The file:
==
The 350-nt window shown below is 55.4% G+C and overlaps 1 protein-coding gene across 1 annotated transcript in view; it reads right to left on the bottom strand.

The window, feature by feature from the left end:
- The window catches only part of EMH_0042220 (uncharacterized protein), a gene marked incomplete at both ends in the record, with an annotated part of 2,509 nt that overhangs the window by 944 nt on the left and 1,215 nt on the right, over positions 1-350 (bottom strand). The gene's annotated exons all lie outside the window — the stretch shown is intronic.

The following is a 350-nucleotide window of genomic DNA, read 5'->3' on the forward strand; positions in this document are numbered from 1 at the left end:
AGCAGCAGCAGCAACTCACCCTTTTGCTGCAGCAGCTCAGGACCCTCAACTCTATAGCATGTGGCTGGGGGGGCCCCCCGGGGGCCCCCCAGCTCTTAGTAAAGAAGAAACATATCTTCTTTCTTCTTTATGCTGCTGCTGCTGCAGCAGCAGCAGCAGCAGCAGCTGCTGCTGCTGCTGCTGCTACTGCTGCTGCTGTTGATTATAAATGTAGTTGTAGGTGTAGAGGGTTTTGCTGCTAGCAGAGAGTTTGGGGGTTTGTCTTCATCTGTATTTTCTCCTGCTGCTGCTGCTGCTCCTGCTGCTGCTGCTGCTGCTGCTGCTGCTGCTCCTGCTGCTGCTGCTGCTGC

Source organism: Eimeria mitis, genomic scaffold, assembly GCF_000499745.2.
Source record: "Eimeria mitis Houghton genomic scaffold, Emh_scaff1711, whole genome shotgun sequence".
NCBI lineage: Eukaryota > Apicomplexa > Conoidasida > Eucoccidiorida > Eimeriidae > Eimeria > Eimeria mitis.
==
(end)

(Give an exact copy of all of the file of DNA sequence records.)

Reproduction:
The 350-nt window shown below is 55.4% G+C and overlaps 1 protein-coding gene across 1 annotated transcript in view; it reads right to left on the bottom strand.

The window, feature by feature from the left end:
- The window catches only part of EMH_0042220 (uncharacterized protein), a gene marked incomplete at both ends in the record, with an annotated part of 2,509 nt that overhangs the window by 944 nt on the left and 1,215 nt on the right, over positions 1-350 (bottom strand). The gene's annotated exons all lie outside the window — the stretch shown is intronic.

The following is a 350-nucleotide window of genomic DNA, read 5'->3' on the forward strand; positions in this document are numbered from 1 at the left end:
AGCAGCAGCAGCAACTCACCCTTTTGCTGCAGCAGCTCAGGACCCTCAACTCTATAGCATGTGGCTGGGGGGGCCCCCCGGGGGCCCCCCAGCTCTTAGTAAAGAAGAAACATATCTTCTTTCTTCTTTATGCTGCTGCTGCTGCAGCAGCAGCAGCAGCAGCAGCTGCTGCTGCTGCTGCTGCTACTGCTGCTGCTGTTGATTATAAATGTAGTTGTAGGTGTAGAGGGTTTTGCTGCTAGCAGAGAGTTTGGGGGTTTGTCTTCATCTGTATTTTCTCCTGCTGCTGCTGCTGCTCCTGCTGCTGCTGCTGCTGCTGCTGCTGCTGCTCCTGCTGCTGCTGCTGCTGC

Source organism: Eimeria mitis, genomic scaffold, assembly GCF_000499745.2.
Source record: "Eimeria mitis Houghton genomic scaffold, Emh_scaff1711, whole genome shotgun sequence".
NCBI lineage: Eukaryota > Apicomplexa > Conoidasida > Eucoccidiorida > Eimeriidae > Eimeria > Eimeria mitis.